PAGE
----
The arrival of Rex from his royal barge, February 11, 1907. " Sunlight chased the shadows of the early morning along the great river," the Daily Picayune wrote, "and when the royal fleet went out to meet the King's yacht, it shone brilliantly on river and shore and among the green fields below the city, so familiar to the King and his party. Never was there a better day, and the royal party was met by a fleet of boats and a multitude of sightseers such as had never before gone out to welcome the sovereign to his own. . . . "For years, the old tradition of Rex's triumphant entry into the city from the river on the day before Mardi Gras was lost. Recently, however, the event has been revived, and both Rex and Zulu now come to the foot of Canal Street by boat on Lundi Gras--Fat Monday--to mark the official beginning of the city's Mardi Gras celebration.[George Francis Muggier Collection]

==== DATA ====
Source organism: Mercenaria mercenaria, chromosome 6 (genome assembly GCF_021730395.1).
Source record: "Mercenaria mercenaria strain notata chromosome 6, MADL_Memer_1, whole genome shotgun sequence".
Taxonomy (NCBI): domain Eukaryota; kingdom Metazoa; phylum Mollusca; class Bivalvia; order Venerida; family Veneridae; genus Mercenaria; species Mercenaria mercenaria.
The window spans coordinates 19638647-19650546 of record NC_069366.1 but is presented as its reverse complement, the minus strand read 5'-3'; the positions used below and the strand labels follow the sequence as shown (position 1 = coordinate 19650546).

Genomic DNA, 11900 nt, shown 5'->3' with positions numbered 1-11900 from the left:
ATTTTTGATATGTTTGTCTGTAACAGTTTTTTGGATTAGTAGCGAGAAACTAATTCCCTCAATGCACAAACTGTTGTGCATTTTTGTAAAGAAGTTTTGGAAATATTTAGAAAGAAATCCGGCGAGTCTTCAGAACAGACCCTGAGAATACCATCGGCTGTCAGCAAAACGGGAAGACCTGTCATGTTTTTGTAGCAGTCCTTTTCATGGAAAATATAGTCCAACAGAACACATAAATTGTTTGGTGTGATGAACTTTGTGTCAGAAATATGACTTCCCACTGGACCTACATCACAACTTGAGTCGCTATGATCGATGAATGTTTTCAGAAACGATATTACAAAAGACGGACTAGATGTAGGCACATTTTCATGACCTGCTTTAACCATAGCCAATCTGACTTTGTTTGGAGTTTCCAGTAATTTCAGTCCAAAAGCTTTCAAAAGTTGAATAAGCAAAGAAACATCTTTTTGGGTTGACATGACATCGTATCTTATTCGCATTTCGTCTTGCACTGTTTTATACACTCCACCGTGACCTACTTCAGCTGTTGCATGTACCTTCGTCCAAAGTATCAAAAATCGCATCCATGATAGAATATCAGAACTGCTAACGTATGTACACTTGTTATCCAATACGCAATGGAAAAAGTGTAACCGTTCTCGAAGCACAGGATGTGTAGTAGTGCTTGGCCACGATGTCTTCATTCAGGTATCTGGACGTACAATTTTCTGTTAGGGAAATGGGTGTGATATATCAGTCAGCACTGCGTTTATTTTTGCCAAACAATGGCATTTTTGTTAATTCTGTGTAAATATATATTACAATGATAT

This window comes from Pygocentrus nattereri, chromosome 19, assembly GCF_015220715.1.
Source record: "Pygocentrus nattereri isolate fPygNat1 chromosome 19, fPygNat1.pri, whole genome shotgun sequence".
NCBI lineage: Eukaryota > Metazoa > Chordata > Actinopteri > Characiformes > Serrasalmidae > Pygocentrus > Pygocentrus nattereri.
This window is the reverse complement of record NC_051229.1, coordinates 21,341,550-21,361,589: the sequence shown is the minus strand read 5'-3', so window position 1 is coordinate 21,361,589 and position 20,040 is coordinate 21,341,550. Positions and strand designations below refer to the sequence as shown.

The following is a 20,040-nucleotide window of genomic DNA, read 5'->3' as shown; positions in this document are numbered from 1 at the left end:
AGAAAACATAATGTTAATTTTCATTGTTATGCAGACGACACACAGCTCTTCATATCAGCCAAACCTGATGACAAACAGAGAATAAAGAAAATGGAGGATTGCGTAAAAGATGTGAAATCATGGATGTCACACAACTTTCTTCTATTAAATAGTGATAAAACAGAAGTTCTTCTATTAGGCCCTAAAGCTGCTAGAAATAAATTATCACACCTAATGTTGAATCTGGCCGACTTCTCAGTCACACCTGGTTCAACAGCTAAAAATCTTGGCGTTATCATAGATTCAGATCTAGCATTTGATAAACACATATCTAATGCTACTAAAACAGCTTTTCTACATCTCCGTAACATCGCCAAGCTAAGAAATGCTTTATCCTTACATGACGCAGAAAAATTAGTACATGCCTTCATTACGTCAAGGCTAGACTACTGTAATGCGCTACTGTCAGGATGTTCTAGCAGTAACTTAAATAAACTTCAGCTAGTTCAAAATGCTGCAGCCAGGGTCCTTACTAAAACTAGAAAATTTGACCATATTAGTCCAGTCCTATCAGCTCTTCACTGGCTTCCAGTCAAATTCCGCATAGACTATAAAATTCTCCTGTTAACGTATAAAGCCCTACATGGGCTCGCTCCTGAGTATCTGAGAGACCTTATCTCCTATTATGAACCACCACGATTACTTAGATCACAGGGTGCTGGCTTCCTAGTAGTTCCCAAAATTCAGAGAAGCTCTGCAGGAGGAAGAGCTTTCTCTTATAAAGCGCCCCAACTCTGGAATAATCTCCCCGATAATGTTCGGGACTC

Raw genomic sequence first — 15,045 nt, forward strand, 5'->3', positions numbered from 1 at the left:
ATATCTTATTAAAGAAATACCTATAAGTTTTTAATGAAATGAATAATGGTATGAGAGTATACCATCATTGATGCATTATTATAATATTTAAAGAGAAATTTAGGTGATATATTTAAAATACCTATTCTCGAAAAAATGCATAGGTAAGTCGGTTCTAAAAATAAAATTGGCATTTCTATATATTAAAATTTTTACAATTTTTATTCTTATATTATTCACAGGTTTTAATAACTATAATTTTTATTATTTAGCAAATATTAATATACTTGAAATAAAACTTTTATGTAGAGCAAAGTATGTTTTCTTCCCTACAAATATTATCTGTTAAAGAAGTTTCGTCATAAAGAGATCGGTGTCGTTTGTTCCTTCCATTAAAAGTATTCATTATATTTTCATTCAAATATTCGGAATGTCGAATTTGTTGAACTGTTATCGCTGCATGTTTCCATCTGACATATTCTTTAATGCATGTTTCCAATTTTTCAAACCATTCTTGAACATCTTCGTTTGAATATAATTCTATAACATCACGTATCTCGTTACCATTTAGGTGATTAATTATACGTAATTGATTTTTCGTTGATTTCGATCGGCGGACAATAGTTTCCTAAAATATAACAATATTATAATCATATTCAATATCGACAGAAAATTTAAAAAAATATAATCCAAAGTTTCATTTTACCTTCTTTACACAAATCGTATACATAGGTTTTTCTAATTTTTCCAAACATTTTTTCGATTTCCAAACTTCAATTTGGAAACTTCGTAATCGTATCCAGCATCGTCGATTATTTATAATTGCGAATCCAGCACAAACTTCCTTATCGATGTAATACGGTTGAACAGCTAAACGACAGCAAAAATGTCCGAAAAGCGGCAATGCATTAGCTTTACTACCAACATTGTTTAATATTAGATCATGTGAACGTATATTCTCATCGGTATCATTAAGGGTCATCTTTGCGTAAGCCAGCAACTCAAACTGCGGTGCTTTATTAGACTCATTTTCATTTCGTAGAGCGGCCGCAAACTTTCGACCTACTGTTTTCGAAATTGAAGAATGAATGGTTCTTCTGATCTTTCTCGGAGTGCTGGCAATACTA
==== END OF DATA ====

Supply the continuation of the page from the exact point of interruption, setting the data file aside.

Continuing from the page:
The arrival of these monarchs by way of the Mississippi is a tangible symbol of the many other more intangible gifts that the river has given to the Crescent City. The river has enriched the cultural heritage of New Orleans in countless ways. The boats brought material goods that enriched the quality of life-- Paris fashions, furniture, artwork, china and silver and other imported finery, wines and liquors and spices and fruits and other fancy foodstuffs from abroad. But, more importantly, the river brought people of all races and nationalities whose contributions and interaction throughout our history have influenced the atmosphere and attitudes that make New Orleans unique among American cities. Up or down the river to New Orleans came artists, musicians, writers, actors, craftsmen, teachers who added to the "gumbo" mix.
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